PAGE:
Silver fir

Abies alba Mill. | F: Sapin blanc | I: Abete bianco, abezzo | R: Aviez | D: Weisstanne

General information on the silver fir

The third most common tree species in Switzerland (11.8% of the total number of stems) occurs mainly in the western Jura, the central Swiss Plateau and the Pre-Alps and grows particularly densely between 800 and 1000 m a.s.l.1. In certain areas it is completely absent, for example in the Engadine, the Obergoms, the Mattertal and the Davos region1.


The flowers of the silver fir are unisexual and bloom shortly before the new shoots appear between the end of April and mid-June. The female flowers are mainly found in the upper crown area, in green, upright cones (Fig. 1), while the smaller male cones are located all over the tree on the underside of the previous year's shoots.


The cones ripen in September and remain erect. They are only found on branches at the top of the tree (Fig. 3). In October the seed scales fall off and the small, winged seeds are dispersed by the wind. What remains is the cone spindle (Fig. 2), which sometimes remains on the branch for several years.

Seed masting behaviour

The silver fir produces large amounts of seed every 1 to 3 years2. Whether and how masting phenomena are controlled by climatic factors is little studied. However, there are indications that the silver fir produces a large number of flowers every two years and that pollen quantities are particularly large after dry summers3. Whether numerous fruits develop from this probably depends on frost events and precipitation amounts during the flowering period.

Assessment of seed mast

Time: July to mid-September August. The extent of the current cone attachment can be determined in silver fir from cone formation until shortly before seed ripening. After seed ripening the cones decay, whereby the remaining cone spindle can remain in the crown for several years and is thus an unreliable mast characteristic.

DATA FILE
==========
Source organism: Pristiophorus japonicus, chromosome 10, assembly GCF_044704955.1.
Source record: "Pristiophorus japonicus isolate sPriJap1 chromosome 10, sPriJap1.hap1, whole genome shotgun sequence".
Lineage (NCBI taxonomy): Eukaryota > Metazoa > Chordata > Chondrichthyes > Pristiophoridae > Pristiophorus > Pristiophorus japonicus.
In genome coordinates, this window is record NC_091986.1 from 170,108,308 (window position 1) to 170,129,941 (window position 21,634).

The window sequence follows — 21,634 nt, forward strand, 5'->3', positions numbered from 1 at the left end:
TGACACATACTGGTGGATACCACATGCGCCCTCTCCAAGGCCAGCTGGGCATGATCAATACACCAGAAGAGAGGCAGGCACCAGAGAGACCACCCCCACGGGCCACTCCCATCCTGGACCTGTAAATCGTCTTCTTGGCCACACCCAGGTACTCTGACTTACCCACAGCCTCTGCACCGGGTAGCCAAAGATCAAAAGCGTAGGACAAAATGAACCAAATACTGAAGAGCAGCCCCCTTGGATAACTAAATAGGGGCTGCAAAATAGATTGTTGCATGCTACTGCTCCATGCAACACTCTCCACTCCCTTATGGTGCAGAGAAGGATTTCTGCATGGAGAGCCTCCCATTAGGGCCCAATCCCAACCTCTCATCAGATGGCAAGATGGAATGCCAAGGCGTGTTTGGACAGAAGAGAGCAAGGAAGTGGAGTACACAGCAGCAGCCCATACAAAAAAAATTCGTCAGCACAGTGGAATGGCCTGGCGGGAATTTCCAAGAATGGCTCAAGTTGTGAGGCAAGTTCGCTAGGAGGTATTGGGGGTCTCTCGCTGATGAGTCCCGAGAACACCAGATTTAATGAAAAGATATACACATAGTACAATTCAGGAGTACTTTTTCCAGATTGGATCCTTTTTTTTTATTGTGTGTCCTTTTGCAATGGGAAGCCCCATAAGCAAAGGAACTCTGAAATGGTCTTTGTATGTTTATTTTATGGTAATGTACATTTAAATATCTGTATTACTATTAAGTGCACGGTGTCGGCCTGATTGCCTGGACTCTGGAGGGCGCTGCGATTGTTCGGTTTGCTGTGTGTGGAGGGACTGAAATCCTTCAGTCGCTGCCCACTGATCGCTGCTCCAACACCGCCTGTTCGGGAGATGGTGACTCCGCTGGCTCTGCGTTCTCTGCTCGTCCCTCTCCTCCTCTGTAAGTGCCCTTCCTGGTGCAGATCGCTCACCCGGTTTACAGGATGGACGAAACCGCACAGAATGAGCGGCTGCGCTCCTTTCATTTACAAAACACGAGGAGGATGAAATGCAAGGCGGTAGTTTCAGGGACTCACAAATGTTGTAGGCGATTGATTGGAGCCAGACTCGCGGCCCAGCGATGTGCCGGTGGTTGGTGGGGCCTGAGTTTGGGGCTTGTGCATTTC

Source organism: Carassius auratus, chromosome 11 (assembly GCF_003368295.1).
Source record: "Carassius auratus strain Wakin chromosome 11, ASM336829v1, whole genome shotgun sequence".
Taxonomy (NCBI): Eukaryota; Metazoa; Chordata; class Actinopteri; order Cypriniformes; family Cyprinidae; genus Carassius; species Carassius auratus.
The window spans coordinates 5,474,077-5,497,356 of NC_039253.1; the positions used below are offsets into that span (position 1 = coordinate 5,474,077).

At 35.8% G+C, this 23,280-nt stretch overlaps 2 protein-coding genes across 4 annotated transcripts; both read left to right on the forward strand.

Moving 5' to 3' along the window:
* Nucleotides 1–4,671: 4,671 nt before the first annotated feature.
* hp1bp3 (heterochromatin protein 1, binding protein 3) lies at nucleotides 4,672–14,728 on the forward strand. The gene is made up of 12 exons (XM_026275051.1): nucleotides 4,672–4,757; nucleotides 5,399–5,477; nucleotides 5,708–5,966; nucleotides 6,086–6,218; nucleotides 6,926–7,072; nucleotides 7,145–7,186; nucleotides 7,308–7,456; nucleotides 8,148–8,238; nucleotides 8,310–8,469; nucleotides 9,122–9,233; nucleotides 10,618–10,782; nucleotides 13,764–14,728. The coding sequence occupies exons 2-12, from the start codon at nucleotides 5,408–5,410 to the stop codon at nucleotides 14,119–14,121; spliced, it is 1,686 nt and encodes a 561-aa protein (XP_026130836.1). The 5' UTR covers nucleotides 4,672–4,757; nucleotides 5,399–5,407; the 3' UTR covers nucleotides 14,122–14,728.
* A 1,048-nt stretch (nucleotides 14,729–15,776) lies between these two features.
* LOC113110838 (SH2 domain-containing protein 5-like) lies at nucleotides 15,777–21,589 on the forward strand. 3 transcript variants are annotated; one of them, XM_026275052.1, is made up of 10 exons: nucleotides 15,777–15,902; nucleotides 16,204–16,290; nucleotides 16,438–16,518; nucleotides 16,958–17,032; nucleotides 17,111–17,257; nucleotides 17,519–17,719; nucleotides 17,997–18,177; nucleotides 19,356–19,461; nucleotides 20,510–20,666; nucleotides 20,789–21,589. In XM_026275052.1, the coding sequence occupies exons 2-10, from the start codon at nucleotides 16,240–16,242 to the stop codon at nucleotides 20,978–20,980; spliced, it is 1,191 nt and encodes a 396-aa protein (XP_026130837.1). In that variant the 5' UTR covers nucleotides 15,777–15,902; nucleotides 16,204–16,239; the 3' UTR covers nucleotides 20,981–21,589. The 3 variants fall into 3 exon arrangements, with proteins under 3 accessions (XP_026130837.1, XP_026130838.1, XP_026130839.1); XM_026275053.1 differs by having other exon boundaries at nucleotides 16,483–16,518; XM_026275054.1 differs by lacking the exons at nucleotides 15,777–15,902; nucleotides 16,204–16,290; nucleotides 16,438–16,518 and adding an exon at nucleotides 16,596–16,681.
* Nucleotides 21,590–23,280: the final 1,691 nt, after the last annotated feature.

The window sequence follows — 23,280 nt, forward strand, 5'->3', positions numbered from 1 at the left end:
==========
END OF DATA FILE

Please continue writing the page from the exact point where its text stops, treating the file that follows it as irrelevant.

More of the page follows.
Assessment of fruiting: Seed masting is a phenomenon that does not affect the individual tree, but encompasses entire stands in a larger geographical area. The intensity of silver fir masting can be assessed according to the following key:

1 Brändli UB (1996) Die häufigsten Waldbäume der Schweiz. Ber. Eidg. Forsch.anst. Wald Schnee Landsch. 342 

2 Burri A, Burkart A, Moritzi M, Moser B, Wasem U, Wohlgemuth T (2016) Samenproduktion bei Waldbäumen: eine neue Webseite. Zürcher Wald 1/16: 23-27 

3 Pidek IA, Poska A, Kaszewski BM (2015) Taxon-specific pollen deposition dynamics in a temperate forest zone, SE Poland: the impact of physiological rhythmicity and weather controls. Aerobiologia 31: 219-238

Image 1 of 4
Abb. 1. Die frischen Zapfen der Weisstanne sind grün und sitzen aufrecht im Kronwipfel. Bild: U. Wasem/WSL
Image 2 of 4
Abb. 2. Die Samenschuppen der reifen und nun braunen Zapfen fallen im Oktober ab. Übrig bleiben die Zapfenspindeln, die am Ast stehen bleiben (rechts im Bild). Bild: U. Wasem/WSL
Image 3 of 4
Abb. 3. Vollmast mit dichtem Zapfenbehang in den Wipfeln aller vorherrschenden Bäume. Bild: U. Wasem/WSL
Image 4 of 4
Abb. 4. Halbmast: Nicht alle Bäume sind zapfenbehangen. Bild: U. Wasem/WSL